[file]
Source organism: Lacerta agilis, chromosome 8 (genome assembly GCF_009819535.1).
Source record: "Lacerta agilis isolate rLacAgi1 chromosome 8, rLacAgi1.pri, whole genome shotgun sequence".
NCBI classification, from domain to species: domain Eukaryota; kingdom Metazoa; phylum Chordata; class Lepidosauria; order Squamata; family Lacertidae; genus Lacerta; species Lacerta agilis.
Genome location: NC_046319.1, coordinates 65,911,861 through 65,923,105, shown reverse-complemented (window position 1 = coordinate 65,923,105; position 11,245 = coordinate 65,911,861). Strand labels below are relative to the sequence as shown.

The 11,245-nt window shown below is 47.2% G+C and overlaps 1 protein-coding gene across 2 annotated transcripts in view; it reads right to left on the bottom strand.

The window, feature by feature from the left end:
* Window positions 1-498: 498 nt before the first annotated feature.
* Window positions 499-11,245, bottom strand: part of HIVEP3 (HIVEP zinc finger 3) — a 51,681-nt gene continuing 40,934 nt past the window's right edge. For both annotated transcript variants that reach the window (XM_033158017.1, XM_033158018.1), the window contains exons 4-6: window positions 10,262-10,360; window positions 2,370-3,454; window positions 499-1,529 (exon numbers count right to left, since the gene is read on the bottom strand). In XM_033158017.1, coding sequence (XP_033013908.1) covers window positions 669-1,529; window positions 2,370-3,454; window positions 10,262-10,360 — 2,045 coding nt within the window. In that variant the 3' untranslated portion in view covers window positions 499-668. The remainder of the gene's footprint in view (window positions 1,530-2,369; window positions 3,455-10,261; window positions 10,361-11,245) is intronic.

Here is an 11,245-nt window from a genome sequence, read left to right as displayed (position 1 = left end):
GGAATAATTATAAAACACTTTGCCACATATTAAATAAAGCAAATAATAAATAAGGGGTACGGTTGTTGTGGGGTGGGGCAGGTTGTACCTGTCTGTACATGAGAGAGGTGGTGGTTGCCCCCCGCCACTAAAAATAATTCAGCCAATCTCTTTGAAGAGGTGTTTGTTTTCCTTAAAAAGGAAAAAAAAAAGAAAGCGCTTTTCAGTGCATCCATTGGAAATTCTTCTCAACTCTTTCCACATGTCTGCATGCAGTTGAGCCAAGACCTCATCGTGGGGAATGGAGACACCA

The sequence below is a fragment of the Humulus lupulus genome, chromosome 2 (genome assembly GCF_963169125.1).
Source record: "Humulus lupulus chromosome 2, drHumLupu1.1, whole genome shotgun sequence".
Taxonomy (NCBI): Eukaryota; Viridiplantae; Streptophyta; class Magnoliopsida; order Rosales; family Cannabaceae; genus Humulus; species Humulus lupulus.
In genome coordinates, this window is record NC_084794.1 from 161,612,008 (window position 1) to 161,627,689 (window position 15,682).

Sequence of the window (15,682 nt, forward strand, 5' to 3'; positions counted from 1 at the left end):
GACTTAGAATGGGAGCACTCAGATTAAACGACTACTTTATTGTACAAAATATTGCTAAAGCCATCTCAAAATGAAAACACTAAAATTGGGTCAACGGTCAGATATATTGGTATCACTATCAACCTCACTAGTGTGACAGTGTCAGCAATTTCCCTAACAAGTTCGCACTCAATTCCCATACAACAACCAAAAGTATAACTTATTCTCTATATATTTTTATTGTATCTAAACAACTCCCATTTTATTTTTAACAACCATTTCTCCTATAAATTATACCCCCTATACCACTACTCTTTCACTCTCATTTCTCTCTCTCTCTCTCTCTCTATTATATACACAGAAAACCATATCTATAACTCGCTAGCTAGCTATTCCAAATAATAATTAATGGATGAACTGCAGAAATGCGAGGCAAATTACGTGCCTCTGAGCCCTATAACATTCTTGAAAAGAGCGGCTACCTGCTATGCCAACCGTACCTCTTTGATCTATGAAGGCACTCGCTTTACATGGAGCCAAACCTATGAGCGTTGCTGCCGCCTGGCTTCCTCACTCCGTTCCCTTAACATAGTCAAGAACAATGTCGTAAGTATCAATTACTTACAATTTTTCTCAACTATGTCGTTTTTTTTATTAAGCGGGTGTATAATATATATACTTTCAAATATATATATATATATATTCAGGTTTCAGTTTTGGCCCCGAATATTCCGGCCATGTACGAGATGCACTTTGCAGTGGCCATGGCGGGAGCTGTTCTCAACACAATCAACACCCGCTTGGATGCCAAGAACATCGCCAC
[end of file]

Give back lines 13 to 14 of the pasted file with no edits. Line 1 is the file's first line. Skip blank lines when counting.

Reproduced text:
Taxonomy (NCBI): Eukaryota; Viridiplantae; Streptophyta; class Magnoliopsida; order Rosales; family Cannabaceae; genus Humulus; species Humulus lupulus.
In genome coordinates, this window is record NC_084794.1 from 161,612,008 (window position 1) to 161,627,689 (window position 15,682).